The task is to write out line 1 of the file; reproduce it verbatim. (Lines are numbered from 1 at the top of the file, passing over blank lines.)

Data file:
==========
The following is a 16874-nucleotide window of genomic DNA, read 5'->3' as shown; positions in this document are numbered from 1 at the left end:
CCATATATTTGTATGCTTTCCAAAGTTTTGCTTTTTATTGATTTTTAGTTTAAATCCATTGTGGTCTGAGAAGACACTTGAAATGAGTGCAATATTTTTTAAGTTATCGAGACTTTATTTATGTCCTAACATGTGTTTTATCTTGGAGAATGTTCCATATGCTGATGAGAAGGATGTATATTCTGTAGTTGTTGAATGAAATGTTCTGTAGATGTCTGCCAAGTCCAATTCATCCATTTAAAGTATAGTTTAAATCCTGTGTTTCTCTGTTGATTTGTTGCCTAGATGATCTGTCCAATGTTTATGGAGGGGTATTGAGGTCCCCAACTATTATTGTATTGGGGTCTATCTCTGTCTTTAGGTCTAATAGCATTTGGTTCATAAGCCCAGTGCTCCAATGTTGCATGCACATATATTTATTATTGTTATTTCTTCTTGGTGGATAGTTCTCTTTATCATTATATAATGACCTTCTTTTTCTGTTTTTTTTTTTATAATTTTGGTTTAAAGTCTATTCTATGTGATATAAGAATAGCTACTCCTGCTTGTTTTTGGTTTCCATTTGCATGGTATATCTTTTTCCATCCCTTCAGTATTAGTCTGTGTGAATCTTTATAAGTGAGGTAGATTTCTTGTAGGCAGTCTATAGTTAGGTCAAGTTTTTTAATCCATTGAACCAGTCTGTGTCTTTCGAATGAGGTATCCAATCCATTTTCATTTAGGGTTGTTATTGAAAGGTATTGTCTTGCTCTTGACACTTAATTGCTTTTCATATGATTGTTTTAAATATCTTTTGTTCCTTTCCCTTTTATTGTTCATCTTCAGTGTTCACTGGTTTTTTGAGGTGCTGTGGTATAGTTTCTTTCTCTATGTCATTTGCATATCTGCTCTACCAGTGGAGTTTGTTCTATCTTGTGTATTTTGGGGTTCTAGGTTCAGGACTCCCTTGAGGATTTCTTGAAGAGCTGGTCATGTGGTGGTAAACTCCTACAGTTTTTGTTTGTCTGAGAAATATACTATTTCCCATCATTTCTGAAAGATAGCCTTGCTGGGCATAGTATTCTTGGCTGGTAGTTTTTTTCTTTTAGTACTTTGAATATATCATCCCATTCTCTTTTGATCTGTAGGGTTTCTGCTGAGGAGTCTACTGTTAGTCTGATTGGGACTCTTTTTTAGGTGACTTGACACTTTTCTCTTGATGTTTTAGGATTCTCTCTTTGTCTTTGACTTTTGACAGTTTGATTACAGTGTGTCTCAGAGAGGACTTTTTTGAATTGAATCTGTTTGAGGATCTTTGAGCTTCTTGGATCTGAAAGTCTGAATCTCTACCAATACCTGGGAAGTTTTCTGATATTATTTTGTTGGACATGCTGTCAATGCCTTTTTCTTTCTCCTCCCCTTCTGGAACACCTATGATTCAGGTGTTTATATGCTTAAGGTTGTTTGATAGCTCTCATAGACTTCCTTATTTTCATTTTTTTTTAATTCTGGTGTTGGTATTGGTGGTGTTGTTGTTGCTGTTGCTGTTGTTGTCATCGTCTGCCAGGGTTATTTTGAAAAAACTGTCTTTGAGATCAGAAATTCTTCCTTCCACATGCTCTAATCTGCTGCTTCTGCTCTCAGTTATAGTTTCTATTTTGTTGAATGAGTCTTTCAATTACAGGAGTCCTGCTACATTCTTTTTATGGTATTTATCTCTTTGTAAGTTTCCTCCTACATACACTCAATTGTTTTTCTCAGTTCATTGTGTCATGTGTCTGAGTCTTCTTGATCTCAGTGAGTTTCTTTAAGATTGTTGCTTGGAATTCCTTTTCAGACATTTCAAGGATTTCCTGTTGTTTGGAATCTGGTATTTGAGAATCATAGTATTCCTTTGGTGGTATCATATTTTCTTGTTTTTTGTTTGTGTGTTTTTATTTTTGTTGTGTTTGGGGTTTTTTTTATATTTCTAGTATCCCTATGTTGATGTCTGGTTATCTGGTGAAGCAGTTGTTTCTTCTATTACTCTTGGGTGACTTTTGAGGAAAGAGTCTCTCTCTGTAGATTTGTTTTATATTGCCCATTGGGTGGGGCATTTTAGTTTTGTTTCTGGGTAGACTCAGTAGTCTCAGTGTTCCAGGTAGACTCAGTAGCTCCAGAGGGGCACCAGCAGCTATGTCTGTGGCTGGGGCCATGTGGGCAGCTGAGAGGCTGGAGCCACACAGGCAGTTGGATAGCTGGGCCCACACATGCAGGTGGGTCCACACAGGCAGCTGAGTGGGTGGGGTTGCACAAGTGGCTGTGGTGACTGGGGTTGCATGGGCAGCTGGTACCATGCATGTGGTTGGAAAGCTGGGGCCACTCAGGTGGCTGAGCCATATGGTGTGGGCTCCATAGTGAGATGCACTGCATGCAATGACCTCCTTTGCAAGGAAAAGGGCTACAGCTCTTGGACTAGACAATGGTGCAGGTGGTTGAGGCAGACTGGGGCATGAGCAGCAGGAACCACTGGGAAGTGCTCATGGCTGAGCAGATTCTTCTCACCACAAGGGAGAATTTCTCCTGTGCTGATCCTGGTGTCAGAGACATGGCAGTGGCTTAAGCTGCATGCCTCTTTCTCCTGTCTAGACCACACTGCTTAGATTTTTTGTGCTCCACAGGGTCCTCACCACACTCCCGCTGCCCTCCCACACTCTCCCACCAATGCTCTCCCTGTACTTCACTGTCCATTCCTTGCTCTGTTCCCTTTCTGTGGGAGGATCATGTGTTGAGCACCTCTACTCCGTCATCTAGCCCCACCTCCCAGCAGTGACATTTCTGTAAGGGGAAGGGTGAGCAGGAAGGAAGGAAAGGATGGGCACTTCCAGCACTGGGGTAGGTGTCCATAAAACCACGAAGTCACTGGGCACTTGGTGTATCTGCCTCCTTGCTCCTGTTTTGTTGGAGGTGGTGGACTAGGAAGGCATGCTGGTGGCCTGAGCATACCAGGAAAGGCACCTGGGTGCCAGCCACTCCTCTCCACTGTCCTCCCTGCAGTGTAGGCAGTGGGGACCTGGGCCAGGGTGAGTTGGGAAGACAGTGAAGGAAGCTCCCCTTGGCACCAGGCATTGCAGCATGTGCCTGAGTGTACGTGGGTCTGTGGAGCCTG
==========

The following is a 16874-nucleotide window of genomic DNA, read 5'->3' as shown; positions in this document are numbered from 1 at the left end: